Those who decide to use a living trust generally choose to include money, investments, and tangible assets. This usually includes any property that is owned. This allows investors to place ensure that their homes are placed in the hands they most desire with minimal cause for worry on the part of the trustees. However, many people question how a living trust works when it comes to their property.
<h3>The House is Still Yours</h3>
One of the most important questions raised by individuals considering placing their homes in trusts is whether or not the house will continue to be theirs. There are even financial experts who may make the mistake of telling their clients that homes placed in trust no longer belong to them. This is only partially true if the trustor, that is, the person holding the trust, becomes unable to handle his or her own affairs. It is at that point that the trustee begins making decisions about the home.
<h3>Court Processes are Eliminated</h3>
Perhaps the biggest advantage to placing a house in trust is eliminating probate. Instead of a lengthy court proceeding, once the trustor dies, the ownership of the house passes directly to the person named in the documents. This could be a spouse, children, other relatives or close friends, or even their alma mater. Many individuals choose to place their assets in the trust of a charity. However, it should be noted that family members who feel they are entitled to the trust can still incite a legal battle. A trust, like a will, does not completely eliminate the possibility that disgruntled heirs may fight out the ownership of assets in court.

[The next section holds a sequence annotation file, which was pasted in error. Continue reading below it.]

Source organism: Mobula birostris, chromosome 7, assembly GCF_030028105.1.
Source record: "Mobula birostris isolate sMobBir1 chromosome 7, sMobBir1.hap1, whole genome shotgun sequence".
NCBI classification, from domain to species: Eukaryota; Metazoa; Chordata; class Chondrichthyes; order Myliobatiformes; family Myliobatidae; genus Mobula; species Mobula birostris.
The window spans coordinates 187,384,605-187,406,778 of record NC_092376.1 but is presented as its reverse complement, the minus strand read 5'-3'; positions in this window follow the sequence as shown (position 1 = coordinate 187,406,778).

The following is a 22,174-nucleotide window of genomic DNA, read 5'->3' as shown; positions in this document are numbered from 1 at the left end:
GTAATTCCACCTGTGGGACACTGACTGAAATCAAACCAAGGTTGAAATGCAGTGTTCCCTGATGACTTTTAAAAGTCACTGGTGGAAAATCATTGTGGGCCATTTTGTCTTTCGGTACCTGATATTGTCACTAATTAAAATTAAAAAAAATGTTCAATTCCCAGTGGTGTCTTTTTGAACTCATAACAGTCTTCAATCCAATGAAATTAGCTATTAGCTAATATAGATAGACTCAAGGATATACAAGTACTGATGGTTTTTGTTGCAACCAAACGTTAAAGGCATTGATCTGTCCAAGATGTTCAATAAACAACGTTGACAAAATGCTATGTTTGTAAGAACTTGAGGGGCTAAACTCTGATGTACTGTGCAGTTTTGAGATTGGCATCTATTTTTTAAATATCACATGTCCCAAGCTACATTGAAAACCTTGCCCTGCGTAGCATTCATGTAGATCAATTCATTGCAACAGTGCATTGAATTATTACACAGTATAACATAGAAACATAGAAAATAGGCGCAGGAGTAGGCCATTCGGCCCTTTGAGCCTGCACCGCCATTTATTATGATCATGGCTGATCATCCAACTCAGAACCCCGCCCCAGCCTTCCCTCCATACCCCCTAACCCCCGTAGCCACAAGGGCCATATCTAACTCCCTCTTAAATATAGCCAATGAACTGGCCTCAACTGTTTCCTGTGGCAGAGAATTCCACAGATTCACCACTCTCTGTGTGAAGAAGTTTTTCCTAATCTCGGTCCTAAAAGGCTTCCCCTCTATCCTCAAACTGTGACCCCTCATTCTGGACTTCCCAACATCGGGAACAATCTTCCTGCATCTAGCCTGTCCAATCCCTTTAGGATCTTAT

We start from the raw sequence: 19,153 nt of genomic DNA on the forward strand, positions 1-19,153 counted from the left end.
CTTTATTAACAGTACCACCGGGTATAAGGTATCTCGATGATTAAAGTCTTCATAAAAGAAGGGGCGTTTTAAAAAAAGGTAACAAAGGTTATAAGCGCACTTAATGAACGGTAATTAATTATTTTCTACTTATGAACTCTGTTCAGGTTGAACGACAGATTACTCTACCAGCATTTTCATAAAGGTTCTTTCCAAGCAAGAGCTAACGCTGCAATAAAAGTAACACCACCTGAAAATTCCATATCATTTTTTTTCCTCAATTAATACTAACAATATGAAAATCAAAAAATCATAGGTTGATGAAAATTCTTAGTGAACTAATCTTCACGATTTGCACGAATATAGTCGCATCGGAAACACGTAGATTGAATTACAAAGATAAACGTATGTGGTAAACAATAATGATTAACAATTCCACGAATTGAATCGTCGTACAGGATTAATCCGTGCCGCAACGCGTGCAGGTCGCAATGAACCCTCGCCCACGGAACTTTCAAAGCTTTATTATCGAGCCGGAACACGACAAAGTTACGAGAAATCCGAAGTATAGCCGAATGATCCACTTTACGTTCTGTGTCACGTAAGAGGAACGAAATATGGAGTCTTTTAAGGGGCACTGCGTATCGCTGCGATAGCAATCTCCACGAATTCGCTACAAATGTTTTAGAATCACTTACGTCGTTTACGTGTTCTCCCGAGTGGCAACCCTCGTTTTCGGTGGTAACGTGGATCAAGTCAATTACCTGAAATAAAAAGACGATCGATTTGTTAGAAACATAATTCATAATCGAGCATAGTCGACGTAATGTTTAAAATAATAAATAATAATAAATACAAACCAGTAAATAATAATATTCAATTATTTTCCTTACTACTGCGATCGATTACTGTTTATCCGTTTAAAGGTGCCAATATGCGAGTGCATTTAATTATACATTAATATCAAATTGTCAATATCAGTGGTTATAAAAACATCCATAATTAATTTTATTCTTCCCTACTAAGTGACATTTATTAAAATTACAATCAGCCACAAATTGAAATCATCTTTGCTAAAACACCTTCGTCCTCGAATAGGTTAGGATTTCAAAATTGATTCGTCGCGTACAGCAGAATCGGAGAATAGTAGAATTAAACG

<h3>Difference Between Trust and Will</h3>
Some may choose to use a will to distribute wealth and property upon their death. A will is less expensive than a trust. It arguably also requires fewer legal proceedings to enact. However, a will does not provide all of the protections of a trust. For instance, if a house is placed in a will, those who are given the home must go through probate before acquisition. This can take months and can also cost a significant amount of money. Likewise, a will does not account for disabilities. If an individual becomes unable to manage his or her assets, oftentimes the court will have to appoint a conservator. This may not be the most desired individual, which makes placing a home in a living trust all the more important.